UK: The Future For Planning Appeals In Scotland

Last Updated: 4 April 2008
Article by Murray Shaw

The final significant consultation paper regarding the changes in the planning system emerged at the end of February.  This was concerned with planning appeals.  While it is likely there will be further consultation papers regarding permitted development rights and fees payable in relation to planning applications, this paper really completes the significant consultation process which commenced at the end of 2007 concerning the implementation of the Planning Act.  With the publication of this consultation paper, it is possible to see the whole range of changes. 

As the consultation paper makes clear, the proposed changes to the appeal system are part of the wider agenda to modernise the planning system, intended to make it more efficient, effective and accessible.  These proposals must be seen in that context and in fact reflect a number of other significant changes including the characterisation of developments as either national, major or local. 

Restriction Of A Right Of Appeal

While these proposed changes can be seen as the last part of the process, they in fact confirm one of most controversial changes, namely the restriction of a right of appeal in respect of certain "local applications" to a local review body.  This is possibly the most controversial change and one which a number of parties consider to be of dubious legal validity.  The consultation paper is accompanied by a draft statutory instrument which sets out proposed rules for the operation of these review bodies. 

Reduced Timescales

Any appeal in relation to a relevant application (in effect, an application in respect of a development which is categorised as a "local" development which has been decided in terms of a scheme of delegation – see below) must be made within 3 months.  The current period is 6 months.  That reduction is to be followed through in relation to all planning appeals (see below).  It is interesting that when a similar change was introduced in the recent past in England, the Inspectors' Unit there was inundated with appeals and the change had to be "reversed".  It is understood that the same concerns do not apply in Scotland but it will be interesting to see what the effect of this change is.

Notice Of Review

It is presently proposed that the appeal must be given by way of a Notice of Review.  This must include a statement of the applicant's reasons for requiring a review.  If it is intended to raise any matter which was not raised before the planning authority when the application was under consideration, it will be necessary to confirm why that could not be raised previously together with details of any exceptional circumstances relating to that situation.  While notice will be given to those who have commented on the application, it appears to be intended (whether or not new matters are raised) that other than the planning authority, they should not be involved in the review process.

The Review Body

A local review body will be made up of at least 3 and not more than 5 Councillors.  They will be members of the Council taking the decision (albeit making the decision will have been delegated).  It is not intended at this stage to widen the scope of a local review body to include non-Councillors or indeed Councillors from any other planning authority.  The consultation document suggests that these Councillors will need specific training and support both from the planning and legal teams within the Council.  The consultation document specifically comments:- "However, the Scottish Government recognises that this significant change must not result in reduction in the quality of examination, one of the key strengths of the existing system.  It is essential that any local review processes are underpinned by high standards: those with responsibility for participating as members or chairing a local review body must be fully trained... those requesting  a review must be confident that their case will be dealt with fairly".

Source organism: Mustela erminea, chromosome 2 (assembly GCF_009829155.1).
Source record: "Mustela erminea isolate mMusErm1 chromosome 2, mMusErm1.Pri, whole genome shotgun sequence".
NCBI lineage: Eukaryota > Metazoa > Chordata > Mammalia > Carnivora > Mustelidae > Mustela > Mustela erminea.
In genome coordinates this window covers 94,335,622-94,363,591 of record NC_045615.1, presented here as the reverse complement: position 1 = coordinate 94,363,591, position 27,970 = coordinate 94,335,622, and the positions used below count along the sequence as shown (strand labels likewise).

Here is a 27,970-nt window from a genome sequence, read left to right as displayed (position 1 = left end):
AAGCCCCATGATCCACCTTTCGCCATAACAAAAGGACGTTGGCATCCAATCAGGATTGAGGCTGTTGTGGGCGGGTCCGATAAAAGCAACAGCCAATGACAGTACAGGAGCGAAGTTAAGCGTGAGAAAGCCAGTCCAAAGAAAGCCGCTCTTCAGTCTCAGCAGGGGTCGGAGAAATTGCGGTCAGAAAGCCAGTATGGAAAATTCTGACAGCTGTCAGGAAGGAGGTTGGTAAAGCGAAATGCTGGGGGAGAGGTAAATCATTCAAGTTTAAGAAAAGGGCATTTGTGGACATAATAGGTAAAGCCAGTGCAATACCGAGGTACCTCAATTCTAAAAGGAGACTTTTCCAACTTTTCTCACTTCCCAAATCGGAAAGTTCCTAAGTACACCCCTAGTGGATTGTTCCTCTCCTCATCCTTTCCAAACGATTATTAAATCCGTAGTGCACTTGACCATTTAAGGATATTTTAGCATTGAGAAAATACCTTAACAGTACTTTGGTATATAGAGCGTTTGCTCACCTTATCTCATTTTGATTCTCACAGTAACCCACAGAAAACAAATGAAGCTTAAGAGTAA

Leaving aside any legal issues as to whether this system is compliant with, for example, human rights legislation, clearly, if confidence in the system is to be maintained, these aspirations must be achieved. 

It will be for the local review body to decide whether they can determine the position on the basis of the information they have.  Interestingly enough, it does not appear to be intended specifically that the planning authority should make any further submissions to the local review body unless the local review body requires these.  The Schedule to the draft regulations sets out specific procedures which will apply either in relation to a review carried out by way of written submissions or by way of hearing.  While the local review body is not obliged to hold a hearing it can.  Specifically, any hearings are to take the form of a discussion led by the local review body and "cross examination shall not be permitted unless the local review body considers that cross examination is required".  Any form of cross examination will be the exception.  Whatever procedures are adopted, the local review body will need to ensure that there is a full and thorough examination of all the relevant issues.  Any hearings that are held, are to be in public.

The decision of the local review body is to be given in writing and to include certain prescribed information.  It appears likely that local review bodies will require considerable assistance in preparing their decisions, a burden that is likely to fall upon legal departments in planning authorities.

Delegated Powers

Integral to the whole system is an expectation that there will be considerably more decisions reached on the basis of delegated powers (the appeal from such a decision being to the local review body).  This consultation paper contains draft regulations in relation to schemes of delegation.  These are to be submitted for approval to the Scottish Government.  It appears likely that they will not be forthcoming if the scheme fails to delegate to the extent expected.